The job of a lifetime is currently on offer for those with a sweet tooth. Cambridge University in the U.K. has just posted a position on its careers website advertising for a researcher of chocolate. Chocolate lovers with a scientific mind will have the chance to apply for a job as a researcher and study for a PhD. The successful candidate will investigate the properties that make chocolate melt. Their objective will be to stop chocolate melting in warmer climes. The careers post states: "The project will investigate the factors which allow chocolate, which has a melting point close to that of the human body, to remain solid and retain qualities sought by consumers when it is stored and sold in warm climates."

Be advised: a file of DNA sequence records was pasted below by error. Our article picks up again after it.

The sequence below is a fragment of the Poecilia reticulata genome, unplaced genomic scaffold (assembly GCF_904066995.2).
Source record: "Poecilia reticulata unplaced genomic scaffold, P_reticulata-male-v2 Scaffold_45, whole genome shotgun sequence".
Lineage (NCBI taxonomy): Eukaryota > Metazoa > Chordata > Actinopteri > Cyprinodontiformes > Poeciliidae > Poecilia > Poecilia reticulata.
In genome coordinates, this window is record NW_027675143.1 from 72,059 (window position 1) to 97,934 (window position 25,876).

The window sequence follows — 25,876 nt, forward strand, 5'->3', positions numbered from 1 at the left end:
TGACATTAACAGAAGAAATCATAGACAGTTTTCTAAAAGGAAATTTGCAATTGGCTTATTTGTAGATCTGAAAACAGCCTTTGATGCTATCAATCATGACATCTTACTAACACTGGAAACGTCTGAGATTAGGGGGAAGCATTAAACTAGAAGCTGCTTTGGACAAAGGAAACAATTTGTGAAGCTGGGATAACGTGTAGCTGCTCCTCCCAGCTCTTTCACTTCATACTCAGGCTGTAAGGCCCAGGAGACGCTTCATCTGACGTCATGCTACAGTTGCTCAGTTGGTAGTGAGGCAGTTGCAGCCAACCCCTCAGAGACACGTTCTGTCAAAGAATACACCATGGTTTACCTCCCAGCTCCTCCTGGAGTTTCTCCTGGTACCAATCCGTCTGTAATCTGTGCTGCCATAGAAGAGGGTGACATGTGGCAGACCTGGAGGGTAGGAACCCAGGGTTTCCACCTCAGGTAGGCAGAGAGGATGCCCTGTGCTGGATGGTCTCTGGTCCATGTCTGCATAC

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The position involves three-and-a-half years of experimenting with how chocolate melts in the mouth and in different temperatures. The university says applicants require good mathematical skills. There is a lot of science behind the consistency and melting point of chocolate. A variety of oils and fatty acids are used to control how hard or soft chocolate is when we bite into it, and when it melts. Chocolatiers spend a lot of money on research and development to get the blend right so that the chocolate melts in the mouth. The Massachusetts Institute of Technology says: "Melting is especially important because it controls how well the chocolate disperses and releases flavour onto your tongue."